The last few weeks haven't been kind to the Xbox One console. But Microsoft's embattled gaming console may have found its footing once again thanks to the company's stunning reversal Wednesday of its controversial always-online and used game restrictions.
Gaming outlets like MCV noticed that less than 24 hours after Microsoft had removed the Xbox One's used games and always-online policies, the Xbox One had returned to the No. 1 spot on Amazon's list of best-selling video game products (at least in the UK, where MCV is based). Sony's PlayStation 4 console had risen to the top of Amazon's rankings following the company's triumphant E3 press conference on June 10, but the "launch edition" of the console had already sold out by June 13. Now the "standard edition" PS4 sits at the No. 3 spot behind Sony's acclaimed zombie adventure game "The Last of Us," which was also released last week.
While this shows a recovery on Microsoft's part, it might not be fair to read too much about its competition with Sony into these rankings, however. Since the "launch edition" PS4 sold out, Amazon has filled out the console's pre-order offerings with several other launch day bundles that come packaged with a particular game. Three of these bundles — the "Battlefield 4," "Watch_dogs," and "Killzone" versions — are still in Amazon's Top 10 best-sellers, and the company hasn't revealed whether or not the sum of all these different versions tops the single version of the Xbox One that's currently available on the site.
Meanwhile, a report from the gaming site Polygon noted the Xbox One also maxed out its pre-orders at the video game retail chain GameStop by Wednesday, the same day Microsoft announced it was reversing its DRM policies.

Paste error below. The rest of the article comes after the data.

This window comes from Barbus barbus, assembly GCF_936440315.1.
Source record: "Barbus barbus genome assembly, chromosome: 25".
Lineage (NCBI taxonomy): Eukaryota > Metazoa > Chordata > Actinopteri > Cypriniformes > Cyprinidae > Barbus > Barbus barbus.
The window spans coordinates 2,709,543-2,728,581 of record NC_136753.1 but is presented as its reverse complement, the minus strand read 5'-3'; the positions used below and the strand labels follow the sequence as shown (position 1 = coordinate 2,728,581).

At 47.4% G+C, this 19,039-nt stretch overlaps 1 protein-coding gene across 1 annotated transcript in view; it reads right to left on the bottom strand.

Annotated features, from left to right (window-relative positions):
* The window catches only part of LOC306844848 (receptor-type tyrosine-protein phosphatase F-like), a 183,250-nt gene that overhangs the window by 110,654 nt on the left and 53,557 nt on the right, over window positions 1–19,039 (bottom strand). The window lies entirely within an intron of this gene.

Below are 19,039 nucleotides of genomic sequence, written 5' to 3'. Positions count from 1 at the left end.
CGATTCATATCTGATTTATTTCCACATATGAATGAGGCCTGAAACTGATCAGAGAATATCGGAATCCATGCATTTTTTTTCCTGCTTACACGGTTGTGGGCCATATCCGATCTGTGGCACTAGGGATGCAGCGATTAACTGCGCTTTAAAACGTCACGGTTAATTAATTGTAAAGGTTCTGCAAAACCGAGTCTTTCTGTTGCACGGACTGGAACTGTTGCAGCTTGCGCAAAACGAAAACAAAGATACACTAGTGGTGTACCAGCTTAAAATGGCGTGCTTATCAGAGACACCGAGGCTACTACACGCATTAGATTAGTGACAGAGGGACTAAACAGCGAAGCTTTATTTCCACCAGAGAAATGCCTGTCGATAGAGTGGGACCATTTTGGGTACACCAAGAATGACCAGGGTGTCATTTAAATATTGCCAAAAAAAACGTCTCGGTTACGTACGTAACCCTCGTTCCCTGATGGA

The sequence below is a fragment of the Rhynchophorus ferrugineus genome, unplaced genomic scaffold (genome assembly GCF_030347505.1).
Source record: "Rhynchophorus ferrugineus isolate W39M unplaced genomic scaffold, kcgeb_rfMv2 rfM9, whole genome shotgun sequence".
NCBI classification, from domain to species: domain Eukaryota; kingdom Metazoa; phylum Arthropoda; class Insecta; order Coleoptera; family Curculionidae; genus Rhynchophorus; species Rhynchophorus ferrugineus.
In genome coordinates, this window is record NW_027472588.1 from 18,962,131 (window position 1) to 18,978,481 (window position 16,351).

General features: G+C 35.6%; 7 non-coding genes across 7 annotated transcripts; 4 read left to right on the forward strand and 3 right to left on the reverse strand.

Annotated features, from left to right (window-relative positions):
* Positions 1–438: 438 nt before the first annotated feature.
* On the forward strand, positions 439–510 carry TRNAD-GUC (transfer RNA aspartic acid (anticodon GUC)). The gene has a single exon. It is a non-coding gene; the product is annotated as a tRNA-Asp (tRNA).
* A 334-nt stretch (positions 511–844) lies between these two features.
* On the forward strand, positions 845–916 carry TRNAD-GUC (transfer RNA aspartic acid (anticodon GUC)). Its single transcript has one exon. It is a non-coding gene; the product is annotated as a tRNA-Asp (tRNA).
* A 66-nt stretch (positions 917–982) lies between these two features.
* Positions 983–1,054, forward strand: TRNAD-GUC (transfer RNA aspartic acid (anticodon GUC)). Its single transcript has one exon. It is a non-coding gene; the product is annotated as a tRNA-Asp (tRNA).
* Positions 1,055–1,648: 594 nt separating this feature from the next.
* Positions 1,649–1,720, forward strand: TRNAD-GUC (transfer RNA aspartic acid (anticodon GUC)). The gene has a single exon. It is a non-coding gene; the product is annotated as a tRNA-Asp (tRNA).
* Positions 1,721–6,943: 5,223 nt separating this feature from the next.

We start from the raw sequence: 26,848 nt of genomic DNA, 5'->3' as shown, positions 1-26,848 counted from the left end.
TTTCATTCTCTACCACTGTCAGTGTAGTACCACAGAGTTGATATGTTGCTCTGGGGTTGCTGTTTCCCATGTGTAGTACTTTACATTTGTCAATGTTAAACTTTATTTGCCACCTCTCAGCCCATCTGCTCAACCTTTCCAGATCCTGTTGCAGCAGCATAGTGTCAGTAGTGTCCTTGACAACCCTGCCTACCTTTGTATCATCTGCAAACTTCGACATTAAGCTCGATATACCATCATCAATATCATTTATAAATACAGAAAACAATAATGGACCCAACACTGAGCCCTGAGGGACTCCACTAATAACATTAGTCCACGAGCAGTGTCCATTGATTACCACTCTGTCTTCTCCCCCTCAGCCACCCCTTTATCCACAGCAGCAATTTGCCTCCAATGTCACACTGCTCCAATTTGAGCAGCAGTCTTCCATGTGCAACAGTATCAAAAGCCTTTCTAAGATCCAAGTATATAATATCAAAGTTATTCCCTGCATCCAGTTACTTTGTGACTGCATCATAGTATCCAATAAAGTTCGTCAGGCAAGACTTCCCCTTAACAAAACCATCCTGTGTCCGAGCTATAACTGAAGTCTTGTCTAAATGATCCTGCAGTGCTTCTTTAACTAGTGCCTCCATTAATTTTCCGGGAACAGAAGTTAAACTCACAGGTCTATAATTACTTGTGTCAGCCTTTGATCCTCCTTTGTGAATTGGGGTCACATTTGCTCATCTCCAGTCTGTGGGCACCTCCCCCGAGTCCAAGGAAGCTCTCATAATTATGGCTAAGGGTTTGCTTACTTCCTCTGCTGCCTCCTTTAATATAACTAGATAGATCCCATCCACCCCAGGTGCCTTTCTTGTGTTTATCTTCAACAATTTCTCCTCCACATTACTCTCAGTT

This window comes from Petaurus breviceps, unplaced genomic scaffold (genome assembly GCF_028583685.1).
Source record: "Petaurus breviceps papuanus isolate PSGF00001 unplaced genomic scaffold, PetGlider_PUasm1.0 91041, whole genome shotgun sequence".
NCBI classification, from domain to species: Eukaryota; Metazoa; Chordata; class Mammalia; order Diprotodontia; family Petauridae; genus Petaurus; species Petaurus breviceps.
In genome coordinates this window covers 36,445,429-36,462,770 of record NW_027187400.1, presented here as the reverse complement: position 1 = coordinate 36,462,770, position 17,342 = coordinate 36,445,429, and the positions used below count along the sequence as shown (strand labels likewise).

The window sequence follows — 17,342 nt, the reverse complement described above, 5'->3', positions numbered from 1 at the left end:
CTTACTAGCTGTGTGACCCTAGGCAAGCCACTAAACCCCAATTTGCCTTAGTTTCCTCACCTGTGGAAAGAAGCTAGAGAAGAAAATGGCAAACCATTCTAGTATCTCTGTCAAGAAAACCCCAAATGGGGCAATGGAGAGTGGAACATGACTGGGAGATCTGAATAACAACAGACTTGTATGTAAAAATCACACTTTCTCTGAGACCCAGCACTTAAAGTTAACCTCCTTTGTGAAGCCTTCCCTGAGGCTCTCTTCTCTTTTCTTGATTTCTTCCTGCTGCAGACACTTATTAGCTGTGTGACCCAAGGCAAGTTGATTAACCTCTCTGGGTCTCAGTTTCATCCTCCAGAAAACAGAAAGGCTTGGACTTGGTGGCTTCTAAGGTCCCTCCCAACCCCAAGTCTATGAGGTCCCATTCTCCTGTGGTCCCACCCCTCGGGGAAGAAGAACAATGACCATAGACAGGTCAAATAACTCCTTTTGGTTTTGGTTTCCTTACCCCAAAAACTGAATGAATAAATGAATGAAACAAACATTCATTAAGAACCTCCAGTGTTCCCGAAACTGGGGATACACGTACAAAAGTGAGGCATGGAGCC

But given how the Xbox One was leading in Amazon pre-orders before E3 got under way, it's hard to ignore the timing of Microsoft's announcement. The company's executives sounded almost flippant when addressing the Xbox One's DRM issues last week — Don Mattrick memorably told one interviewer "we already have a product for people who aren't able to get some form of connectivity. It's called (the) Xbox 360." And even Pete Dodd, the NeoGAF forum user who spearheaded the (apparently successful) #PS4NoDRM social media campaign, told to me Wednesday on Twitter that the parallel #XboxOneNoDRM campaign didn't really get off the ground in the same way.
So was it a sudden drop in pre-orders that gave gamers a loud enough voice for Microsoft to hear them? When asked what brought about the sudden change of heart, Microsoft provided NBC News with the following statement:
We built Xbox One for our fans. Their feedback has been loud and clear that they want the same flexibility with game discs that they enjoyed with Xbox 360. They spoke and we listened. So we’re giving consumers a choice with discs and digital content, and we will continue to evolve our digital platform over time.
Either way, many Xbox fans were no doubt pleasantly surprised to learn that Microsoft had finally listened.
Yannick LeJacq is a contributing writer for NBC News who has also covered technology and games for Kill Screen, The Wall Street Journal and The Atlantic. You can follow him on Twitter at @YannickLeJacq and reach him by email at: firstname.lastname@example.org.